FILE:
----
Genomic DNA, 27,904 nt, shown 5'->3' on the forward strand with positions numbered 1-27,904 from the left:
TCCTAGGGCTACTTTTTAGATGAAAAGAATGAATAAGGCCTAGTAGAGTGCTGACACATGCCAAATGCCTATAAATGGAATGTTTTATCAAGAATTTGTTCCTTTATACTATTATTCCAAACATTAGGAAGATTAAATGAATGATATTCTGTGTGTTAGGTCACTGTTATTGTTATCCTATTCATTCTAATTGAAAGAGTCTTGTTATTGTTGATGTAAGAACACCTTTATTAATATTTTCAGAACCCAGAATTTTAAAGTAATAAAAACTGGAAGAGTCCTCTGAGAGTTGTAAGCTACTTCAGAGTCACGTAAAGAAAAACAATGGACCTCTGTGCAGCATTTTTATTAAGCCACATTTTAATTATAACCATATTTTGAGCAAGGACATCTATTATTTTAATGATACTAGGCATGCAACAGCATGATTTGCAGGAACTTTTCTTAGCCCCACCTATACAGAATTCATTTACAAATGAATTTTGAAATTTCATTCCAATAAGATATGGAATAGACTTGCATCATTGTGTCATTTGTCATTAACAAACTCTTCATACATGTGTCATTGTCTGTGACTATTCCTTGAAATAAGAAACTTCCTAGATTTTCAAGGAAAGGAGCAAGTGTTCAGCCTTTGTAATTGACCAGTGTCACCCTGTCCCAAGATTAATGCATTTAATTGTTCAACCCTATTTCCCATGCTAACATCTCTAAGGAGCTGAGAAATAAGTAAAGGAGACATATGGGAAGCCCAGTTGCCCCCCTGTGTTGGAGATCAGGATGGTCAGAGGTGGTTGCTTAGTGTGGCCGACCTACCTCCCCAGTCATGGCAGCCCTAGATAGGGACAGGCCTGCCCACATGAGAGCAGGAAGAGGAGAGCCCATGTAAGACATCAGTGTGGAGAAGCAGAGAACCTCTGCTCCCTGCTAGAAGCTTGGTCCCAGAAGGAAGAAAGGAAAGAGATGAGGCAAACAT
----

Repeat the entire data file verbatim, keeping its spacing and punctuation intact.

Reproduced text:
Genomic DNA, 27,904 nt, shown 5'->3' on the forward strand with positions numbered 1-27,904 from the left:
TCCTAGGGCTACTTTTTAGATGAAAAGAATGAATAAGGCCTAGTAGAGTGCTGACACATGCCAAATGCCTATAAATGGAATGTTTTATCAAGAATTTGTTCCTTTATACTATTATTCCAAACATTAGGAAGATTAAATGAATGATATTCTGTGTGTTAGGTCACTGTTATTGTTATCCTATTCATTCTAATTGAAAGAGTCTTGTTATTGTTGATGTAAGAACACCTTTATTAATATTTTCAGAACCCAGAATTTTAAAGTAATAAAAACTGGAAGAGTCCTCTGAGAGTTGTAAGCTACTTCAGAGTCACGTAAAGAAAAACAATGGACCTCTGTGCAGCATTTTTATTAAGCCACATTTTAATTATAACCATATTTTGAGCAAGGACATCTATTATTTTAATGATACTAGGCATGCAACAGCATGATTTGCAGGAACTTTTCTTAGCCCCACCTATACAGAATTCATTTACAAATGAATTTTGAAATTTCATTCCAATAAGATATGGAATAGACTTGCATCATTGTGTCATTTGTCATTAACAAACTCTTCATACATGTGTCATTGTCTGTGACTATTCCTTGAAATAAGAAACTTCCTAGATTTTCAAGGAAAGGAGCAAGTGTTCAGCCTTTGTAATTGACCAGTGTCACCCTGTCCCAAGATTAATGCATTTAATTGTTCAACCCTATTTCCCATGCTAACATCTCTAAGGAGCTGAGAAATAAGTAAAGGAGACATATGGGAAGCCCAGTTGCCCCCCTGTGTTGGAGATCAGGATGGTCAGAGGTGGTTGCTTAGTGTGGCCGACCTACCTCCCCAGTCATGGCAGCCCTAGATAGGGACAGGCCTGCCCACATGAGAGCAGGAAGAGGAGAGCCCATGTAAGACATCAGTGTGGAGAAGCAGAGAACCTCTGCTCCCTGCTAGAAGCTTGGTCCCAGAAGGAAGAAAGGAAAGAGATGAGGCAAACAT